FOR IMMEDIATE RELEASE
Chris Potter, IMT, 202-525-2883, x311 / firstname.lastname@example.org
Andrew Smyser, COSE, 216-592-2432 / email@example.com
Program will help participants unlock energy and water savings in underserved small- and medium-sized buildings.
WASHINGTON, DC (November 30, 2016) —Today, the Institute for Market Transformation (IMT) and the Council of Smaller Enterprises (COSE) launched a three-year building energy efficiency program in collaboration with the Chapel Hill-Carrboro Chamber of Commerce (North Carolina) and the Traverse City Area Chamber of Commerce (Michigan). Focused on reaching more than 400 small business landlords and tenants, the program will guide small business chamber members in tapping into the full savings potential of energy efficiency strategies in their buildings. In doing so, the program will seek to develop an energy efficiency model to be replicated by local chambers across the U.S.
“Small businesses are usually not part of traditional trade associations that promote energy efficiency, and reaching these businesses requires finding a trusted resource that they participate in, such as chambers of commerce, and pairing educational resources and turnkey services that are a win-win for a business’s bottom line and the environment,” said Alexandra Harry, Senior Program Associate at IMT. “IMT and COSE’s deep expertise in collaborative and sustainable solutions such as green leasing, energy management, audits, and more will open the door to savings in a sector that has traditionally been difficult to reach.”
It’s imperative that small business landlords and tenants bake energy efficiency into their everyday operations, as energy is one of the top costs for small businesses, often ranking behind only labor and rent as a portion of annual expenses. Innovative chambers of commerce such as Chapel Hill-Carrboro and Traverse City provide strong conduits to small businesses and have a unique ability to arm both owners and tenants with the knowledge to save money and cut utility expenses with smart energy efficiency strategies for their spaces. With these partners, COSE and IMT’s new program will provide guidance to small business chamber members through education, technical assistance, and financial resources.
“Traditionally, energy efficiency is ‘invisible’ to small businesses and viewed as any other operating expense, losing sight of the many benefits that it could deliver to these businesses’ bottom line. Our role is to help landlords and tenants better understand how to treat energy efficiency as a resource,” said Nicole Stika, Vice President, Energy Services at the Greater Cleveland Partnership/Council of Smaller Enterprises. “The goal is to help them explore what’s under the hood, increase their awareness of the need and the opportunity for energy savings, and be their trusted energy manager when that staff person often doesn’t exist in a small business. We are motivating cash flow-positive investment and accelerating the adoption of energy efficiency through smart building solutions.”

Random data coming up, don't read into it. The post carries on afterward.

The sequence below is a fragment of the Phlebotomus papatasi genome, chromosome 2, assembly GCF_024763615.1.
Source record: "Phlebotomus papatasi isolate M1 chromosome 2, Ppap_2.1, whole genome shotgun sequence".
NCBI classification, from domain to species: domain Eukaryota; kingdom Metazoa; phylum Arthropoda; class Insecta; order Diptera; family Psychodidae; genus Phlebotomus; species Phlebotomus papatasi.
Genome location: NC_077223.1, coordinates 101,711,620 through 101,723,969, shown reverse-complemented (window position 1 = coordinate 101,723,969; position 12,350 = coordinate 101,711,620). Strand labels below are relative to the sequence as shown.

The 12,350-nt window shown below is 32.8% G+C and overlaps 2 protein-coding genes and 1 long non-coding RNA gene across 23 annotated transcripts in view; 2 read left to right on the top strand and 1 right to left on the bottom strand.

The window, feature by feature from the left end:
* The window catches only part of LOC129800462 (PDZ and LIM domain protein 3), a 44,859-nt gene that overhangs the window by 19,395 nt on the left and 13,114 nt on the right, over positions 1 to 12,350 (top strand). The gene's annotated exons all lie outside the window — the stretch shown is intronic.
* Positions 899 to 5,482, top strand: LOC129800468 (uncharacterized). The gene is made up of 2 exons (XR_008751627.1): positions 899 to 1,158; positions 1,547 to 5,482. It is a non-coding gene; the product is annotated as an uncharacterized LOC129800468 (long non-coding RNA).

The program is part of the U.S. Department of Energy’s initiative to scale up replicable, energy-efficient solutions for small and medium office buildings, apartments, stores, restaurants, and businesses. It builds upon a chamber-led, business-to-business model successfully piloted in Cleveland, Ohio, by IMT and COSE’s Cleveland Energy Aligned Leasing Program, which launched in 2014 and concluded early 2016.
That initial effort, supported by the Cleveland Economic Growth Fund with funding from the Kresge Foundation and Energy Foundation, engaged 60 local building owners and small business tenants representing more than 7 million square feet of space to provide energy audits, help businesses pursue win-win efficiency upgrades with good returns on investment such as LED lighting and ENERGY STAR air-conditioning units, and execute green or “energy-aligned” leases that fostered landlord-tenant collaboration to achieve better building energy performance and savings.
Over the course of the three-year program in Chapel Hill-Carrboro and Traverse City, IMT, COSE, and its partner chambers will collaborate to identify energy leaders from the real estate community, convene workshops with real estate stakeholders, engage local contractors, and connect multiple energy service options to the local communities. In addition, the program will seek 5-10 additional chambers across the country for project participation in years two and beyond.
“The small/medium commercial sector and homebuilding industry are critical to the American economy, but under-resourced when it comes to energy efficiency,” said Kathleen Hogan, Deputy Assistant Secretary for Energy Efficiency in a statement. “These efficiency solutions will allow us to build better, healthier homes and significantly improve our nation’s existing building stock, cutting energy bills for American consumers and businesses.”
About the Institute for Market Transformation (IMT)
The Institute for Market Transformation is a nonprofit organization that promotes energy efficiency in buildings in the United States and abroad. Through activities including technical and market research, policy and program development and deployment, and the promotion of best practices and knowledge exchange, IMT seeks to ignite greater investment in a better built environment.
About the Council of Smaller Enterprises (COSE)
For more than 40 years, the Council of Smaller Enterprises, the small business division of the Greater Cleveland Partnership, has protected and advocated for small businesses in the region. Through a deep understanding of small businesses, COSE provides the right solutions and resources to help its members succeed – every day – because small business growth and success is the organization’s priority. www.cose.org